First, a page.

The attention to Williamson's comments have brought new scrutiny to her previous health comments. The Williamson campaign has defended them, telling The Hill in a statement that a lot of the criticism comes from “some people who made assumptions without talking to her or asking her about her health care or disability justice plan components.”

ADVERTISEMENT

“The facts are on Marianne Williamson’s side and as her campaign is gaining strength and support, those mischaracterizations will fall away,” her team said in a subsequent statement.

How she handles the rising scrutiny could be pivotal to her campaign, strategists warn, especially given that most Democratic candidates, including Sen. Bernie SandersBernie SandersTech firms face skepticism over California housing response Press: Another billionaire need not apply Ex-Massachusetts Gov. Deval Patrick mulling 2020 run: report MORE (I-Vt.), have made health care reform a key part of their candidacies.

“She was coming across as a credible candidate but I think her comments about clinical depression and antidepressants are going to confirm the suspicions that many people had that she is just a sort of a New Age-y spiritual guru and not a serious candidate for president,” Democratic strategist Brad Bannon said.

Among the Williamson comments being scrutinized is one from June comparing mandatory vaccinations to the government banning abortions, a controversial subject at a time when the country has seen an outbreak of diseases like measles in part because of the opposition by some communities to vaccinations.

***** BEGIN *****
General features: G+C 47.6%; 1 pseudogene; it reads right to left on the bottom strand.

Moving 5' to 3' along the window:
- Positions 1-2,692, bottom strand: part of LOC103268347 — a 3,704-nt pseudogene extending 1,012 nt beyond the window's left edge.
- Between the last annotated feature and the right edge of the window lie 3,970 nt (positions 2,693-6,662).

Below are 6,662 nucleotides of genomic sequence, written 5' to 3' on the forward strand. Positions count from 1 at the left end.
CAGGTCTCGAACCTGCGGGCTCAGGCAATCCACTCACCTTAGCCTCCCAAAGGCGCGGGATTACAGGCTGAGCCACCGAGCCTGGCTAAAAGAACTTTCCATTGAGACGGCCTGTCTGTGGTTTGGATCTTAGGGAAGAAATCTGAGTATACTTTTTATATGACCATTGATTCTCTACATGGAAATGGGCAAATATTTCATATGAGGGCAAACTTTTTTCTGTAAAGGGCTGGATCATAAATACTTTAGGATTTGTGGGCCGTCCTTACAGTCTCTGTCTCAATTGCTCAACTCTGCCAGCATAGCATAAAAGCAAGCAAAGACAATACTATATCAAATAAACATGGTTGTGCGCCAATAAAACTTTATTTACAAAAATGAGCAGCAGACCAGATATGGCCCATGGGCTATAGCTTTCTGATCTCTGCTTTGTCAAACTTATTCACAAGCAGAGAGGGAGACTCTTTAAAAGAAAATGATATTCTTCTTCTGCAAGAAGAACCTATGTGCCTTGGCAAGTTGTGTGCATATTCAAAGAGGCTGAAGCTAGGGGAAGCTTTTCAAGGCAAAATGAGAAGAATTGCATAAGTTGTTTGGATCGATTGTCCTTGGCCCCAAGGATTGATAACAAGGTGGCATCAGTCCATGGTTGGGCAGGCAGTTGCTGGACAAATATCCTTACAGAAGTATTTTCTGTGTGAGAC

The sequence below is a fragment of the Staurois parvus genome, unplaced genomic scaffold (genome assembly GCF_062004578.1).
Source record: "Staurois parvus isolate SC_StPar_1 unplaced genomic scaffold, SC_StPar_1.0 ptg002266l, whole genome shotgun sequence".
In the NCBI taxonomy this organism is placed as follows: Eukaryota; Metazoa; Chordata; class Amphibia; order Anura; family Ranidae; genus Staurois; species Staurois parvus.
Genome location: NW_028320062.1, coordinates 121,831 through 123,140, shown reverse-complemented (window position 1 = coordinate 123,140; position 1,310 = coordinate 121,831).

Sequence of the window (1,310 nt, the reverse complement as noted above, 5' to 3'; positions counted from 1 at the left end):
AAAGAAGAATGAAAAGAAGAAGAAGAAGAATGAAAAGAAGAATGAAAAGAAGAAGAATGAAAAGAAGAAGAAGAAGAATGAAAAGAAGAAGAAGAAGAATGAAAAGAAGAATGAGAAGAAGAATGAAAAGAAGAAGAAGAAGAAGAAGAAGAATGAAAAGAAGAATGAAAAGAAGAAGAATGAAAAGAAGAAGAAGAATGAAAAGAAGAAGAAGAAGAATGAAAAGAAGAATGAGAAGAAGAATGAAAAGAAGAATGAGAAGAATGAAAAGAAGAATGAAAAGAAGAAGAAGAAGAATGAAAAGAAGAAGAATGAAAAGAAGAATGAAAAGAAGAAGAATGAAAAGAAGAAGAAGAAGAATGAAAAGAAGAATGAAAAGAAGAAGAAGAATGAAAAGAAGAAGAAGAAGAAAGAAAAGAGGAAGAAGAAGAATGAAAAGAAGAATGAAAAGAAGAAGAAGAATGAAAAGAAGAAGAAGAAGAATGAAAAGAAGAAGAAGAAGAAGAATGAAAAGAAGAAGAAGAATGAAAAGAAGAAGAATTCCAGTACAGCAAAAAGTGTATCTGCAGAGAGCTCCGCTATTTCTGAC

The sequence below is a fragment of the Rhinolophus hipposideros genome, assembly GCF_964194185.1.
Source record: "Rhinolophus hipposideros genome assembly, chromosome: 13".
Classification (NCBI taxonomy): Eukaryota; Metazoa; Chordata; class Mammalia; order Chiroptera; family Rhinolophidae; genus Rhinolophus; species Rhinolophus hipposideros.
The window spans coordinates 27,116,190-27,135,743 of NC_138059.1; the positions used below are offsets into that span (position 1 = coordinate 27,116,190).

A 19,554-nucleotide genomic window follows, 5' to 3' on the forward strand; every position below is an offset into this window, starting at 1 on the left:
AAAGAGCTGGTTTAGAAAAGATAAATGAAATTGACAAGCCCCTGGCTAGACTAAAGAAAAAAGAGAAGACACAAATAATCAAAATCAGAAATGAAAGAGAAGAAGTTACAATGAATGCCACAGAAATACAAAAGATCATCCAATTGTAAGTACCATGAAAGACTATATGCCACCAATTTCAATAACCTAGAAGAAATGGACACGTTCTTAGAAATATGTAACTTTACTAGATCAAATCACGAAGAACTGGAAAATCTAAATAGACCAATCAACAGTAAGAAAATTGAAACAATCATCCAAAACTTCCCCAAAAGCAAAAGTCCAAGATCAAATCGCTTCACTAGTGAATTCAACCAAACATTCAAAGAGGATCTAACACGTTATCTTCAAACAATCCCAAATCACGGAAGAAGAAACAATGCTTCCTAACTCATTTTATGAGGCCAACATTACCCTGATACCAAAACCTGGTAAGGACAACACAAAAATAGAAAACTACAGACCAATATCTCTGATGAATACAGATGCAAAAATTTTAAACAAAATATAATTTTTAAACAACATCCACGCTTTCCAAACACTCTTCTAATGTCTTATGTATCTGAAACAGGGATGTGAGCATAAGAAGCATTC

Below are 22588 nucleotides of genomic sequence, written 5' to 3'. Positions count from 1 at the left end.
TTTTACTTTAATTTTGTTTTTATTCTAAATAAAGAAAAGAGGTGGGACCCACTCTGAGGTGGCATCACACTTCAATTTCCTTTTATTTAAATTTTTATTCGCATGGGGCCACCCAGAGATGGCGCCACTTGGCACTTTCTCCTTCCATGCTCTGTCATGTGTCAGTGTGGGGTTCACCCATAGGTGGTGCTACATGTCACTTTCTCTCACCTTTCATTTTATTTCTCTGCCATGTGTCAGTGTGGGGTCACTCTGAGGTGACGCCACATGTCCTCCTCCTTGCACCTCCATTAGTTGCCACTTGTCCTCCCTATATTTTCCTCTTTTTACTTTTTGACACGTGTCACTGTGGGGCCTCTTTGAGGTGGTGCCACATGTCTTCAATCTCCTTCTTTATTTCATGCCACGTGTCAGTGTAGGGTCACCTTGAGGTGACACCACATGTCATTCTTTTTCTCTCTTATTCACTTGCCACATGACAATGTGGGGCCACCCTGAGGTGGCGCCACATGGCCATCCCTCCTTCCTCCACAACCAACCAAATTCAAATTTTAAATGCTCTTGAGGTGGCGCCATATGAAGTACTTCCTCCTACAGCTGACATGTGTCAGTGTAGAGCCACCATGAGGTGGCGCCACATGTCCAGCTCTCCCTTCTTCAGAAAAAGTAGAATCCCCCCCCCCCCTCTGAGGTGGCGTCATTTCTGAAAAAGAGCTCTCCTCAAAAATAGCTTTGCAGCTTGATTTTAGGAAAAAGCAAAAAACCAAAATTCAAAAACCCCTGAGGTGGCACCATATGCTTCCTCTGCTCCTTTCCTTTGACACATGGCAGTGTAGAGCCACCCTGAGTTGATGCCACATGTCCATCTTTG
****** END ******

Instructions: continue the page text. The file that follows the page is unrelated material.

“To me, it’s no different than the abortion debate. The U.S. government doesn't tell any citizen, in my book, what they have to do with their body or their child,” Williamson said at a New Hampshire campaign event in June.

Williamson also has come under scrutiny after appearing to agree in 2012 that there could be a link between vaccinations and autism on her show "Living Miraculously," in a moment first uncovered by CNN's KFile. The link has been debunked but continues to be held by those who oppose vaccinations. 

Williamson responded, “Yes, absolutely,” when her guest, author Gwen Olsen, said that she knew several people who were vaccinated and then diagnosed with autism.

A Williamson spokesperson denied at the time her response was an endorsement of a link between vaccinations and autism, telling CNN “it’s clear from Williamson’s comments that she was neutral.”

Esmé Grewal, vice president of government relations at the American Network of Community Options and Resources, called drawing a connection between vaccination and autism “really problematic.”